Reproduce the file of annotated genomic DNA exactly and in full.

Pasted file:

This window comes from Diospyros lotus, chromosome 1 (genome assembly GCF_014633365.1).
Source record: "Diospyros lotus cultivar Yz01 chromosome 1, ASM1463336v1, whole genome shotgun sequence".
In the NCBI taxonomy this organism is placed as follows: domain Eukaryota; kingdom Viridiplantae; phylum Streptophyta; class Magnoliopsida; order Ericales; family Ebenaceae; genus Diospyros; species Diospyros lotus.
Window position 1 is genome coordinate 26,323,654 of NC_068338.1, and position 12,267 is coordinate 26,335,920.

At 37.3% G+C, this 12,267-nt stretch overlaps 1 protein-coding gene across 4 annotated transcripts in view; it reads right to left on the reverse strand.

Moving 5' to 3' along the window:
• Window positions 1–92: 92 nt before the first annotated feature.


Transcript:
This window comes from Diospyros lotus, chromosome 1 (genome assembly GCF_014633365.1).
Source record: "Diospyros lotus cultivar Yz01 chromosome 1, ASM1463336v1, whole genome shotgun sequence".
In the NCBI taxonomy this organism is placed as follows: domain Eukaryota; kingdom Viridiplantae; phylum Streptophyta; class Magnoliopsida; order Ericales; family Ebenaceae; genus Diospyros; species Diospyros lotus.
Window position 1 is genome coordinate 26,323,654 of NC_068338.1, and position 12,267 is coordinate 26,335,920.

At 37.3% G+C, this 12,267-nt stretch overlaps 1 protein-coding gene across 4 annotated transcripts in view; it reads right to left on the reverse strand.

Moving 5' to 3' along the window:
• Window positions 1–92: 92 nt before the first annotated feature.